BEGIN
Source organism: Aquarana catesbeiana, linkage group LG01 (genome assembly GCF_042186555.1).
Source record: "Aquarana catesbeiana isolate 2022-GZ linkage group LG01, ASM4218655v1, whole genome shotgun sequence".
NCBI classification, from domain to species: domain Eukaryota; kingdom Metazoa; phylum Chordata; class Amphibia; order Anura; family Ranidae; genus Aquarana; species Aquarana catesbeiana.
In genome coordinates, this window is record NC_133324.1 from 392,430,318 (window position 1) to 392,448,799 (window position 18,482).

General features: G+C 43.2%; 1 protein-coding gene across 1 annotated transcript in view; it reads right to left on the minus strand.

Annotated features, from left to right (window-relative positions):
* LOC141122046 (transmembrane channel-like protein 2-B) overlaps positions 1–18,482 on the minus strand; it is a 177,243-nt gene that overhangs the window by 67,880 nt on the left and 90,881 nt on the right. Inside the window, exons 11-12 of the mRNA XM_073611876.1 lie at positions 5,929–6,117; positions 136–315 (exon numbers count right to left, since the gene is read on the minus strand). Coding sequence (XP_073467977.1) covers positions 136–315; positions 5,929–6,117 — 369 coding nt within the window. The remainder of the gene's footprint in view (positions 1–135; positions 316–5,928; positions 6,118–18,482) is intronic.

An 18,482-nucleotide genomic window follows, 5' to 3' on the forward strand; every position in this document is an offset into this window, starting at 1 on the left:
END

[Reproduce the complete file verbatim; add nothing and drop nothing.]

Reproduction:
Source organism: Aquarana catesbeiana, linkage group LG01 (genome assembly GCF_042186555.1).
Source record: "Aquarana catesbeiana isolate 2022-GZ linkage group LG01, ASM4218655v1, whole genome shotgun sequence".
NCBI classification, from domain to species: domain Eukaryota; kingdom Metazoa; phylum Chordata; class Amphibia; order Anura; family Ranidae; genus Aquarana; species Aquarana catesbeiana.
In genome coordinates, this window is record NC_133324.1 from 392,430,318 (window position 1) to 392,448,799 (window position 18,482).

General features: G+C 43.2%; 1 protein-coding gene across 1 annotated transcript in view; it reads right to left on the minus strand.

Annotated features, from left to right (window-relative positions):
* LOC141122046 (transmembrane channel-like protein 2-B) overlaps positions 1–18,482 on the minus strand; it is a 177,243-nt gene that overhangs the window by 67,880 nt on the left and 90,881 nt on the right. Inside the window, exons 11-12 of the mRNA XM_073611876.1 lie at positions 5,929–6,117; positions 136–315 (exon numbers count right to left, since the gene is read on the minus strand). Coding sequence (XP_073467977.1) covers positions 136–315; positions 5,929–6,117 — 369 coding nt within the window. The remainder of the gene's footprint in view (positions 1–135; positions 316–5,928; positions 6,118–18,482) is intronic.

An 18,482-nucleotide genomic window follows, 5' to 3' on the forward strand; every position in this document is an offset into this window, starting at 1 on the left: